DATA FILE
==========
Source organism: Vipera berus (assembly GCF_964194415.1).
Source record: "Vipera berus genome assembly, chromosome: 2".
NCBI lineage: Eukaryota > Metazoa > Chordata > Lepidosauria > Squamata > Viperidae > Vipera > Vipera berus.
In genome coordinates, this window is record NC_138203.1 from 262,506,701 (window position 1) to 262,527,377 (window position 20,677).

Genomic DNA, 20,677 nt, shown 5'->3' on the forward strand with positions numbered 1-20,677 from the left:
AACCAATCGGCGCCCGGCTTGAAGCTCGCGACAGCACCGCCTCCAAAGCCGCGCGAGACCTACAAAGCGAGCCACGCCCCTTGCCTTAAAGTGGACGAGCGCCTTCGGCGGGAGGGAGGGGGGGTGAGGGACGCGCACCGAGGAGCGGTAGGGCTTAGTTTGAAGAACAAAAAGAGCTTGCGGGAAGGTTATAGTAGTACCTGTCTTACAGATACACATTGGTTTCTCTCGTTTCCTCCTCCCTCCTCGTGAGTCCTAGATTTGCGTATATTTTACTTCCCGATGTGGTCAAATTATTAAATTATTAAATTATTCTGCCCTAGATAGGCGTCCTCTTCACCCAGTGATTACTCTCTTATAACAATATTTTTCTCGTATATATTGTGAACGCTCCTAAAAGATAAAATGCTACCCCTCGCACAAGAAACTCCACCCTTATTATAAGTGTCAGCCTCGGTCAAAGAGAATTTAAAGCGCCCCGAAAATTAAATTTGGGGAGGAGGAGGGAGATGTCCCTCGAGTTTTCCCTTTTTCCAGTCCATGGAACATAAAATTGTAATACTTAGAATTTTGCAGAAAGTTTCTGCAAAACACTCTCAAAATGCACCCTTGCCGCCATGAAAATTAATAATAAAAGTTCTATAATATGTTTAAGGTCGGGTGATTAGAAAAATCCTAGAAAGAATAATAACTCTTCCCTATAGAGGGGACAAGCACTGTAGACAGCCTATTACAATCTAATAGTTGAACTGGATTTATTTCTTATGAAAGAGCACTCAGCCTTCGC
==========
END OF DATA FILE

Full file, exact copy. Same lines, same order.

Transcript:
Source organism: Vipera berus (assembly GCF_964194415.1).
Source record: "Vipera berus genome assembly, chromosome: 2".
NCBI lineage: Eukaryota > Metazoa > Chordata > Lepidosauria > Squamata > Viperidae > Vipera > Vipera berus.
In genome coordinates, this window is record NC_138203.1 from 262,506,701 (window position 1) to 262,527,377 (window position 20,677).

Genomic DNA, 20,677 nt, shown 5'->3' on the forward strand with positions numbered 1-20,677 from the left:
AACCAATCGGCGCCCGGCTTGAAGCTCGCGACAGCACCGCCTCCAAAGCCGCGCGAGACCTACAAAGCGAGCCACGCCCCTTGCCTTAAAGTGGACGAGCGCCTTCGGCGGGAGGGAGGGGGGGTGAGGGACGCGCACCGAGGAGCGGTAGGGCTTAGTTTGAAGAACAAAAAGAGCTTGCGGGAAGGTTATAGTAGTACCTGTCTTACAGATACACATTGGTTTCTCTCGTTTCCTCCTCCCTCCTCGTGAGTCCTAGATTTGCGTATATTTTACTTCCCGATGTGGTCAAATTATTAAATTATTAAATTATTCTGCCCTAGATAGGCGTCCTCTTCACCCAGTGATTACTCTCTTATAACAATATTTTTCTCGTATATATTGTGAACGCTCCTAAAAGATAAAATGCTACCCCTCGCACAAGAAACTCCACCCTTATTATAAGTGTCAGCCTCGGTCAAAGAGAATTTAAAGCGCCCCGAAAATTAAATTTGGGGAGGAGGAGGGAGATGTCCCTCGAGTTTTCCCTTTTTCCAGTCCATGGAACATAAAATTGTAATACTTAGAATTTTGCAGAAAGTTTCTGCAAAACACTCTCAAAATGCACCCTTGCCGCCATGAAAATTAATAATAAAAGTTCTATAATATGTTTAAGGTCGGGTGATTAGAAAAATCCTAGAAAGAATAATAACTCTTCCCTATAGAGGGGACAAGCACTGTAGACAGCCTATTACAATCTAATAGTTGAACTGGATTTATTTCTTATGAAAGAGCACTCAGCCTTCGC